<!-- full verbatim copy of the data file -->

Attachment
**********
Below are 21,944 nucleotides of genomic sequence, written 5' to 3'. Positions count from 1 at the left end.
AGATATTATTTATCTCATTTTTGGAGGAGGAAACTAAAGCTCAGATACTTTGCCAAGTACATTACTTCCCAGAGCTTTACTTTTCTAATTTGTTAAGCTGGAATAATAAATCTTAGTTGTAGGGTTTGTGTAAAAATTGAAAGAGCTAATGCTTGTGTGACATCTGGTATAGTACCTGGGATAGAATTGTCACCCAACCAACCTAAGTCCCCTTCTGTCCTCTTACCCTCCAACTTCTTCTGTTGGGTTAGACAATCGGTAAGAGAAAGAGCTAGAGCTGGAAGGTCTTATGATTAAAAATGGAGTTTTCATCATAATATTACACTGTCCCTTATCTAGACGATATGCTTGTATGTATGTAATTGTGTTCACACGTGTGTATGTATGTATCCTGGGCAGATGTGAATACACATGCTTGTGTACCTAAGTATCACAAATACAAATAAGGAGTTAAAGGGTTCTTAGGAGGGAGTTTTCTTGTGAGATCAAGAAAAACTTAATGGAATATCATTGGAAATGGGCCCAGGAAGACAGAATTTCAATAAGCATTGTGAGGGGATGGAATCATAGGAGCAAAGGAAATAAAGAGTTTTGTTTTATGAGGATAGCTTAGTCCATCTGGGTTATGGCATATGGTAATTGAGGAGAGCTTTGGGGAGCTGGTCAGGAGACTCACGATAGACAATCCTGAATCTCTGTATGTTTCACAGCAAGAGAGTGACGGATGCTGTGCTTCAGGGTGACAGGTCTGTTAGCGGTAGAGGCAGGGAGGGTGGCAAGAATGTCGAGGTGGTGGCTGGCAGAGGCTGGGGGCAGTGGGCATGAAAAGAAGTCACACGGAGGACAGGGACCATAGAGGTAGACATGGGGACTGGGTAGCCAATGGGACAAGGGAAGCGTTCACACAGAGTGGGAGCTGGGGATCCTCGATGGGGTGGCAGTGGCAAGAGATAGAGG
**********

Below are 21,944 nucleotides of genomic sequence, written 5' to 3'. Positions count from 1 at the left end.
AGATATTATTTATCTCATTTTTGGAGGAGGAAACTAAAGCTCAGATACTTTGCCAAGTACATTACTTCCCAGAGCTTTACTTTTCTAATTTGTTAAGCTGGAATAATAAATCTTAGTTGTAGGGTTTGTGTAAAAATTGAAAGAGCTAATGCTTGTGTGACATCTGGTATAGTACCTGGGATAGAATTGTCACCCAACCAACCTAAGTCCCCTTCTGTCCTCTTACCCTCCAACTTCTTCTGTTGGGTTAGACAATCGGTAAGAGAAAGAGCTAGAGCTGGAAGGTCTTATGATTAAAAATGGAGTTTTCATCATAATATTACACTGTCCCTTATCTAGACGATATGCTTGTATGTATGTAATTGTGTTCACACGTGTGTATGTATGTATCCTGGGCAGATGTGAATACACATGCTTGTGTACCTAAGTATCACAAATACAAATAAGGAGTTAAAGGGTTCTTAGGAGGGAGTTTTCTTGTGAGATCAAGAAAAACTTAATGGAATATCATTGGAAATGGGCCCAGGAAGACAGAATTTCAATAAGCATTGTGAGGGGATGGAATCATAGGAGCAAAGGAAATAAAGAGTTTTGTTTTATGAGGATAGCTTAGTCCATCTGGGTTATGGCATATGGTAATTGAGGAGAGCTTTGGGGAGCTGGTCAGGAGACTCACGATAGACAATCCTGAATCTCTGTATGTTTCACAGCAAGAGAGTGACGGATGCTGTGCTTCAGGGTGACAGGTCTGTTAGCGGTAGAGGCAGGGAGGGTGGCAAGAATGTCGAGGTGGTGGCTGGCAGAGGCTGGGGGCAGTGGGCATGAAAAGAAGTCACACGGAGGACAGGGACCATAGAGGTAGACATGGGGACTGGGTAGCCAATGGGACAAGGGAAGCGTTCACACAGAGTGGGAGCTGGGGATCCTCGATGGGGTGGCAGTGGCAAGAGATAGAGG